Edu-tech company Toppr recently raised Rs 15.5 crore from Alteria Capital, after raising Rs 45 crore from SAIF Partners, Helion Ventures and FIL Capital Management earlier. Co-founder and CEO Zishaan Hayath speaks to Fortune India about the strategy of the company going forward, the milestones it hopes to achieve and the road to profitability. Edited excerpts:

How has Toppr grown since its launch?

We started Toppr in 2013 with just the two founders and two employees. The aim was to build an adaptive learning app for school students. We started off with a focus on Classes XI and XII, and built an adaptive practice module for three subjects—Maths, Physics and Chemistry. We later added Biology and included Classes VIII-X. Then we expanded to multiple boards and added Social Studies and Commerce. So we went from just two grades, three subjects, and one board, to eight grades (Class V-XII), 20 subjects and 20 different school boards across India today.

We also kept expanding the modules available for students; our goal was to not only make it adaptive but also comprehensive. We offer video lectures, “learning through practice” modules, tests and also a “doubts” module where a tutor is available to answer any questions.

In terms of team strength, currently we have around 800 people across teams in India; this includes 250 people at our head office in Mumbai, which could go up to 300-400 in the next three years.

What are the milestones you hope to achieve in terms of growth?

We currently have 4 million registered users on the platform, including the app and the website. The figure was 2 million last year, so it has doubled in one year. I think we will touch 7-8 million users in the next 12 months. In terms of time spent by students on our platform, we’re seeing 90 minutes daily per average user, which is far ahead of the competition.

Our revenue has been growing at four times each year for the last three years, and we think it can continue to grow at three times each year for the next three years.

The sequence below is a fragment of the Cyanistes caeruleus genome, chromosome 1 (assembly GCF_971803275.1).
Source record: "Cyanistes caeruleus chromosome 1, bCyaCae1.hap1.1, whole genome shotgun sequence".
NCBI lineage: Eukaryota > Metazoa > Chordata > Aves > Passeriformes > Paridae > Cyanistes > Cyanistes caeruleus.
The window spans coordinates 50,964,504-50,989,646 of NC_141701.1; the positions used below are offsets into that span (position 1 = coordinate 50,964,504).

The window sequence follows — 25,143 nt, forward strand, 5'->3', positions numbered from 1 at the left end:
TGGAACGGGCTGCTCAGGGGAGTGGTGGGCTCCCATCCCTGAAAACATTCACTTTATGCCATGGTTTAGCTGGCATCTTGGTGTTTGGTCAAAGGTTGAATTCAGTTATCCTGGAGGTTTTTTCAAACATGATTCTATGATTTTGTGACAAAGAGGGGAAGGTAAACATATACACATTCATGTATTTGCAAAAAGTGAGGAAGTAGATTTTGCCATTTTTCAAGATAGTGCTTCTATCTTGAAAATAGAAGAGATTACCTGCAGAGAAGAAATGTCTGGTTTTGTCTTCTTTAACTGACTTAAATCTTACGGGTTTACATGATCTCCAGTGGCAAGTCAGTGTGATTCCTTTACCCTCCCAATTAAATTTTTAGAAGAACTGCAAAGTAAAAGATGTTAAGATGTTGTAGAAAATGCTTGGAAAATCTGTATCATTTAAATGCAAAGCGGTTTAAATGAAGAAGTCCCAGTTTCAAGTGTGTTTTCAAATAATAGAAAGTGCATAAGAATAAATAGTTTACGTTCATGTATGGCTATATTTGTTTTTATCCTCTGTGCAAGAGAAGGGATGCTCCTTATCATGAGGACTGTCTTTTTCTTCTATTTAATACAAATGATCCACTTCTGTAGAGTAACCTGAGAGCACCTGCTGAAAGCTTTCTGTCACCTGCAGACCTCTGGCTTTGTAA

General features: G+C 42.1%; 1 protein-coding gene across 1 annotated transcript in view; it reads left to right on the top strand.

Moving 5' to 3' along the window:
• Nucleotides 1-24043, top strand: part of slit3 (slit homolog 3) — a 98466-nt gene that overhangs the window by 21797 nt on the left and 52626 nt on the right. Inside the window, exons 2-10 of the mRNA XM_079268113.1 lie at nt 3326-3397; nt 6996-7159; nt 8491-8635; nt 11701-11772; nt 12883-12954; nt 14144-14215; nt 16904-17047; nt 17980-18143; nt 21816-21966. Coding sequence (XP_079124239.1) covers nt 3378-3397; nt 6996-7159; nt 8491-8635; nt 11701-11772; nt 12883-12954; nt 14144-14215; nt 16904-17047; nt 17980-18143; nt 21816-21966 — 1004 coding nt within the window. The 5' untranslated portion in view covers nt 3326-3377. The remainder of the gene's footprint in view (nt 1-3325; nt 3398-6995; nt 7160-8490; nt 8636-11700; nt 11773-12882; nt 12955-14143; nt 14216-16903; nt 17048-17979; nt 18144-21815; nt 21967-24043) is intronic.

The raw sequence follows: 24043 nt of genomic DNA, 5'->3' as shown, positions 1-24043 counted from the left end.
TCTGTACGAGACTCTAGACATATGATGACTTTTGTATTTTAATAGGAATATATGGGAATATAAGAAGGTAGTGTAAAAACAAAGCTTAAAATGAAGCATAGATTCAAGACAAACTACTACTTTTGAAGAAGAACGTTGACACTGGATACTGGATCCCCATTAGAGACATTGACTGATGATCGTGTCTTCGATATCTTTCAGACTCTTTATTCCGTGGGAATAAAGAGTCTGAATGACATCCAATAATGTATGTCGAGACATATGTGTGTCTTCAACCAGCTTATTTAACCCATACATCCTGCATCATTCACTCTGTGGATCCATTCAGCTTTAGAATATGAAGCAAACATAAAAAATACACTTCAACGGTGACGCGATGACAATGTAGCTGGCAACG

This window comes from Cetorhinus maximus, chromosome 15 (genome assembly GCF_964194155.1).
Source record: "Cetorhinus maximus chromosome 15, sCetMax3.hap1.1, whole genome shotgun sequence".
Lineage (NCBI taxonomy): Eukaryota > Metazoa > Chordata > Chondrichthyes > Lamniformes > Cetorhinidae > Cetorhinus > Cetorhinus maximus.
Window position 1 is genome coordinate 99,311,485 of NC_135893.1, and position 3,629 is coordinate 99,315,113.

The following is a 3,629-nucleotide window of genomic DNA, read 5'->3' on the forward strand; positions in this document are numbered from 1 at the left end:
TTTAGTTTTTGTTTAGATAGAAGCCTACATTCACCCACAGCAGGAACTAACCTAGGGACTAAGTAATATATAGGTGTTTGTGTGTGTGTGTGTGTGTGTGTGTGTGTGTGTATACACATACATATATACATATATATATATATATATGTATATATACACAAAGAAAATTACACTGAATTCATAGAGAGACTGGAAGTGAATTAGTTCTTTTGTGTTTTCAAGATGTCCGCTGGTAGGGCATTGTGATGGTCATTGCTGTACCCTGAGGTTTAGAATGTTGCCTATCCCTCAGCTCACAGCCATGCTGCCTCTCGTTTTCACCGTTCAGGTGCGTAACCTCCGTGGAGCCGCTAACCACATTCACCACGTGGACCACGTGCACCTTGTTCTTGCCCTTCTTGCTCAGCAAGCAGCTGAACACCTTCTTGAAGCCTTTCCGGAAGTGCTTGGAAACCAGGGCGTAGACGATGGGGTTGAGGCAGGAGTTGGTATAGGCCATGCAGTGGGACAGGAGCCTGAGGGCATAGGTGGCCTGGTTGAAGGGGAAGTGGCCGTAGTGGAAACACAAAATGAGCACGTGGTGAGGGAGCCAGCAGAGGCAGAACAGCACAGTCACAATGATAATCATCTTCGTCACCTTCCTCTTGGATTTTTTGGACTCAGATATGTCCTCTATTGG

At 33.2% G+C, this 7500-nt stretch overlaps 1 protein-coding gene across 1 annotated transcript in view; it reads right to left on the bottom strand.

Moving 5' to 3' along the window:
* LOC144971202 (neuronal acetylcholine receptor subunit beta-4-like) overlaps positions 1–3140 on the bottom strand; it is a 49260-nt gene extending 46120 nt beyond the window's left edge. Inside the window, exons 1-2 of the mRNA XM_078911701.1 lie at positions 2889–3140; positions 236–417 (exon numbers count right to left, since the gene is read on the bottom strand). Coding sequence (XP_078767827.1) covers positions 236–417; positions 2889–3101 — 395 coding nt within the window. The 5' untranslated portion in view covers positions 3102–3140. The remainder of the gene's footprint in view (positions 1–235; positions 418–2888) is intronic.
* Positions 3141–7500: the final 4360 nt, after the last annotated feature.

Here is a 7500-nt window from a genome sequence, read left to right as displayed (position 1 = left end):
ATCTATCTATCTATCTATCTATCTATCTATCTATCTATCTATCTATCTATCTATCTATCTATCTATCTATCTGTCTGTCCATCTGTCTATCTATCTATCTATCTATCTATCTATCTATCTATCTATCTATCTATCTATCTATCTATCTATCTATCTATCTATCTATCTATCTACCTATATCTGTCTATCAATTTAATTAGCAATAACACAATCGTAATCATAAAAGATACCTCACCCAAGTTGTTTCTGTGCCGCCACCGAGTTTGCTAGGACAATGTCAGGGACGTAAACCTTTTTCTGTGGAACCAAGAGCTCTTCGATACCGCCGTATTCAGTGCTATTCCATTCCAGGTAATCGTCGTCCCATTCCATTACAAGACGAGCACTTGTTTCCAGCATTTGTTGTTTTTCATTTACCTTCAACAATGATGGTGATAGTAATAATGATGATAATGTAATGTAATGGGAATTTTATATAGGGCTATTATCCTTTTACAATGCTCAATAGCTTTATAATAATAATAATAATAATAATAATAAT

The e-learning space has been heating up with several players entering the market and rising competition. How do you differentiate Toppr from the rest?

Our plan comprises three strategies: The first is to offer a customised, dynamic syllabus for students. For a student, it doesn’t matter if you offer separate programmes for CBSE and IIT; they care about what they want to learn in terms of the exams they want to appear for. So we offer customised syllabi to students that can cover their school boards, the entrance exams they aspire to clear and their “back-up” exam. This is unlike the other players in the market. Technically we can offer 50 lakh such combinations of syllabi on our platform, and currently there are 50,000 such unique combinations on Toppr.

The second strategy is to make the content as comprehensive as possible. The aim is to offer everything at one place, video lectures, to a doubt-clearing module and practice tests.

The final strategy is to make the platform adaptive to the student’s learning method and pace. Practice tests shouldn’t be the same for all students; questions get progressively difficult based on the student’s pace so as to make the students feel challenged but not to the point where they want to give up.

Some companies have taken the aggressive marketing route, with the likes of Byju’s roping in stars like Shah Rukh Khan. What is your marketing mantra?

We want our product to do the talking. We are not keen on roping in a film star as a brand ambassador who has no direct connection with the product. Our approach to marketing is to focus on making the product better. We think the marketing spend cannot be ramped up disproportionately.

Is profitability around the corner?

We will have the option to be EBITDA-positive within the next two years. However, our focus is on growth. We are already operationally cost positive, but we will continue to push for growth.

What about plans for an IPO?

Probably after we become profitable.

Several employers across the globe have commented that many Indian graduates are unemployable, mainly because the syllabus being taught isn’t up to date. What is your view? How can companies like Toppr help?

Our graduate programmes need a massive overhaul. We haven’t been upgrading our curriculum fast enough. The rate of change is becoming faster with time. But just a one-time overhaul will not do. We need to bring in a system where we can upgrade it every two to four years.

Where technology can come in is to devise skilling programmes and modules to enhance the employability of Indian graduates. However, any efforts on this front have to be taken up either wholly by the government or entirely by private players, because a joint venture with the government on an issue like this will be difficult.

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